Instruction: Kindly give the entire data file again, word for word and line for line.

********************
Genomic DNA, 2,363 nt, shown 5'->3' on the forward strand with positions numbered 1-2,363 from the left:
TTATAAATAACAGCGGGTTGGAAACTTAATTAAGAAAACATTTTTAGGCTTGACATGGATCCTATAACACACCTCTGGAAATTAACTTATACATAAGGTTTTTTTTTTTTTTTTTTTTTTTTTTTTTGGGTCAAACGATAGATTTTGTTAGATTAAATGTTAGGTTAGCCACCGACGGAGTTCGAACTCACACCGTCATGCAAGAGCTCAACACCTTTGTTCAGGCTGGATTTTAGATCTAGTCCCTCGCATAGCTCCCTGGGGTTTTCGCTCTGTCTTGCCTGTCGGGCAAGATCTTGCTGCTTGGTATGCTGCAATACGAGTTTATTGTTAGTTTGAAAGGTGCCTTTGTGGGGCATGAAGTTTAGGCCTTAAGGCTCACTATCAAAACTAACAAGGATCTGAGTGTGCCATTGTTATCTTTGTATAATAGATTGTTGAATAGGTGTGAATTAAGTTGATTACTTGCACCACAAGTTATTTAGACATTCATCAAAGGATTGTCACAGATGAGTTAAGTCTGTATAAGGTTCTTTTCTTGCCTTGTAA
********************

Genomic DNA, 2,363 nt, shown 5'->3' on the forward strand with positions numbered 1-2,363 from the left:
TTATAAATAACAGCGGGTTGGAAACTTAATTAAGAAAACATTTTTAGGCTTGACATGGATCCTATAACACACCTCTGGAAATTAACTTATACATAAGGTTTTTTTTTTTTTTTTTTTTTTTTTTTTTGGGTCAAACGATAGATTTTGTTAGATTAAATGTTAGGTTAGCCACCGACGGAGTTCGAACTCACACCGTCATGCAAGAGCTCAACACCTTTGTTCAGGCTGGATTTTAGATCTAGTCCCTCGCATAGCTCCCTGGGGTTTTCGCTCTGTCTTGCCTGTCGGGCAAGATCTTGCTGCTTGGTATGCTGCAATACGAGTTTATTGTTAGTTTGAAAGGTGCCTTTGTGGGGCATGAAGTTTAGGCCTTAAGGCTCACTATCAAAACTAACAAGGATCTGAGTGTGCCATTGTTATCTTTGTATAATAGATTGTTGAATAGGTGTGAATTAAGTTGATTACTTGCACCACAAGTTATTTAGACATTCATCAAAGGATTGTCACAGATGAGTTAAGTCTGTATAAGGTTCTTTTCTTGCCTTGTAA